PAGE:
Kellogg Company has been in the business of manufacturing breakfast food cereals since its organization in 1905. For a period commencing in 1912 and ending in 1919 it made a product whose form was somewhat like the product in question, but whose manufacture was different, the wheat being reduced to a dough before being pressed into shreds. For a short period in 1922 it manufactured the article in question. In 1927, it resumed manufacturing the product. In 1928, the plaintiff sued for alleged unfair competition two dealers in Kellogg shredded wheat biscuits. That suit was discontinued by stipulation in 1930. On June 11, 1932, the present suit was brought. Much evidence was introduced; but the determinative facts are relatively few; and as to most of these there is no conflict.
In 1935, the District Court dismissed the bill. It found that the name "Shredded Wheat" is a term describing alike the product of the plaintiff and of the defendant; and that no passing off or deception had been shown. It held that upon the expiration of the Perky patent No. 548,086 issued October 15, 1895, the name of the patented article passed into the public domain. In 1936, the Circuit Court of Appeals affirmed that decree. Upon rehearing, it vacated, in 1937, its own decree and reversed that of the District Court, with direction "to enter a decree enjoining the defendant from the use of the name `Shredded Wheat' as its trade-name and from advertising or offering for sale its product in the form and shape of plaintiff's biscuit in violation of its trade-mark; and with further directions to order an accounting for damages and profits." In its opinion the court described the trade-mark as "consisting of a dish, containing two biscuits submerged in milk." 91 F.2d 150, 152. We denied Kellogg Company's petition for a writ of certiorari, 302 U.S. 733; and denied rehearing, 302 U.S. 777.
On January 5, 1938, the District Court entered its mandate in the exact language of the order of the Circuit Court of Appeals, and issued a permanent injunction. Shortly thereafter National Biscuit Company petitioned the Circuit Court of Appeals to recall its mandate "for purposes of clarification." It alleged that Kellogg Company was insisting, contrary to the court's intention, that the effect of the mandate and writ of injunction was to forbid it from selling its product only when the trade name "Shredded Wheat" is applied to a biscuit in the form and shape of the plaintiff's biscuit and is accompanied by a representation of a dish with biscuits in it; and that it was not enjoined from making its biscuit in the form and shape of the plaintiff's biscuit, nor from calling it "Shredded Wheat," unless at the same time it uses upon its cartons plaintiff's trade-mark consisting of a dish with two biscuits in it. On May 5, 1938, the Circuit Court of Appeals granted the petition for clarification and directed the District Court to enter a decree enjoining Kellogg Company ( 96 F.2d 873):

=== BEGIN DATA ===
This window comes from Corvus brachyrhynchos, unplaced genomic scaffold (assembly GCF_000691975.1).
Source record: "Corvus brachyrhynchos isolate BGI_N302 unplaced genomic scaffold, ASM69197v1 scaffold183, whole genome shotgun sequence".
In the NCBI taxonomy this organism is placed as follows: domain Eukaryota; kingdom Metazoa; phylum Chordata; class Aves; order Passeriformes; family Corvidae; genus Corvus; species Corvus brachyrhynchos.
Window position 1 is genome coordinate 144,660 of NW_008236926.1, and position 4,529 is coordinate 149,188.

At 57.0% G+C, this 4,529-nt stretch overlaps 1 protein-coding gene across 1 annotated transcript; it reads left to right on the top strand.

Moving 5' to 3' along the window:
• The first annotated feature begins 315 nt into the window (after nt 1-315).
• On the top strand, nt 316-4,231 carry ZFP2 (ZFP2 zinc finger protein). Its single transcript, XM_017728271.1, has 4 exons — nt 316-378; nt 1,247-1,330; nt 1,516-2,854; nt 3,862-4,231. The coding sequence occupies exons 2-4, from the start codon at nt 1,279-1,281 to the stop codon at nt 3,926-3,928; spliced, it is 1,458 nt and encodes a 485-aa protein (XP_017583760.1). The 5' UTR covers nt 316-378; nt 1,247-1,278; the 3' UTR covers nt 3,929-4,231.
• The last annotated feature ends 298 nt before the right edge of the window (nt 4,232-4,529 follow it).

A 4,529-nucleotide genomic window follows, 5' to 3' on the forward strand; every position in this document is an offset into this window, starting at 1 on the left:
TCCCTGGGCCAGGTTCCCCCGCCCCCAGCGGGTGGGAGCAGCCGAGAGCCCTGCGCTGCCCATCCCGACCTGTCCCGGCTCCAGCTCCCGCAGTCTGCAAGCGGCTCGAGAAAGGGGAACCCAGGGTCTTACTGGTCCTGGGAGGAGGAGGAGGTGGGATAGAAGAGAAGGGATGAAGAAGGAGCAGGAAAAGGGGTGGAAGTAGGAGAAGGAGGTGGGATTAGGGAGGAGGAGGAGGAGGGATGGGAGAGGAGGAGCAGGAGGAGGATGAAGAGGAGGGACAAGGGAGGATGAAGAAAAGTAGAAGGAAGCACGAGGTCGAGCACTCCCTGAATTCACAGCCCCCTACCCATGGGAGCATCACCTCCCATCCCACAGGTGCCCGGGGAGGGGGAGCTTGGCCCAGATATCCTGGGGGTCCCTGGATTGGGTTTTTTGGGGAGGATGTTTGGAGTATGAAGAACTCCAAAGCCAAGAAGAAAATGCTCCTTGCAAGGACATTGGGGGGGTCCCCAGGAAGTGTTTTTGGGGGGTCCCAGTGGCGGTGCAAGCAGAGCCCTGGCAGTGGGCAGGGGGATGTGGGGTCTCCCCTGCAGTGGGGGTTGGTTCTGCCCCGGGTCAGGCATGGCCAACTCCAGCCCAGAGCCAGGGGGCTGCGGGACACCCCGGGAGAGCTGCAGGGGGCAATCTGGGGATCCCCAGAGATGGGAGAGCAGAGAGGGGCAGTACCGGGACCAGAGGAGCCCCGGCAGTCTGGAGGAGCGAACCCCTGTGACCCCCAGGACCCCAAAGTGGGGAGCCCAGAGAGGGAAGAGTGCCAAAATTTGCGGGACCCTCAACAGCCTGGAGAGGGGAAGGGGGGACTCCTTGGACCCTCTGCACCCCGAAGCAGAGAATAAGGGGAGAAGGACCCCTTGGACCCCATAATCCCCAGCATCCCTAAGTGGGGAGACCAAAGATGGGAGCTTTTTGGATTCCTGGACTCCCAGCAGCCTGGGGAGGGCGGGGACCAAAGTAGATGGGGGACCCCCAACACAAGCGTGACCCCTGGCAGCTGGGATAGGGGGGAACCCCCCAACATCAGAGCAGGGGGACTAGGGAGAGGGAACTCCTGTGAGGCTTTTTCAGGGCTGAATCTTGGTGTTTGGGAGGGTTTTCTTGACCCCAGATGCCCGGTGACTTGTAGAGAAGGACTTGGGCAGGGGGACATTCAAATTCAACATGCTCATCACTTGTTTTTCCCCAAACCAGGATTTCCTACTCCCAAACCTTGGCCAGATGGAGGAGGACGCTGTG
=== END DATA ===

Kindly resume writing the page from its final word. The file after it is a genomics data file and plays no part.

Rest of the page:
"(1) from the use of the name `SHREDDED WHEAT' as its trade name, (2) from advertising or offering for sale its product in the form and shape of plaintiff's biscuit, and (3) from doing either."
Kellogg Company then filed a petition for a writ of certiorari to review the decree as so clarified, and also sought reconsideration of our denial of its petition for certiorari to review the decree as entered in its original form. In support of these petitions it called to our attention the decision of the British Privy Council in Canadian Shredded Wheat Co. v. Kellogg Co. of Canada, 55 R.P.C. 125, rendered after our denial of the petition for certiorari earlier in the term. We granted both petitions for certiorari.
Rights here claimed by plaintiff have been involved in much other litigation. See Natural Food Co. v. Williams, 30 App.D.C. 348; Shredded Wheat Co. v. Humphrey Cornell Co., 250 F. 960 (C. C.A.2d); Kellogg Co. v. National Biscuit Co., 71 F.2d 662 (C. C.A.2d); Canadian Shredded Wheat Co. v. Kellogg Co. of Canada, 55 R.P.C. 125; In re Trade Mark No. 500761, Registered in the Name of the Shredded Wheat Co., Ltd., in Class 42 (1938) Supreme Court of Judicature, Court of Appeal; also Natural Food Co. v. Buckley, No. 28,530, U.S. Dist. Ct., N. Dist. Ill., East. Div. (1908).
The plaintiff concedes that it does not possess the exclusive right to make shredded wheat. But it claims the exclusive right to the trade name "Shredded Wheat" and the exclusive right to make shredded wheat biscuits pillow-shaped. It charges that the defendant, by using the name and shape, and otherwise, is passing off, or enabling others to pass off, Kellogg goods for those of the plaintiff. Kellogg Company denies that the plaintiff is entitled to the exclusive use of the name or of the pillow-shape; denies any passing off; asserts that it has used every reasonable effort to distinguish its product from that of the plaintiff; and contends that in honestly competing for a part of the market for shredded wheat it is exercising the common right freely to manufacture and sell an article of commerce unprotected by patent.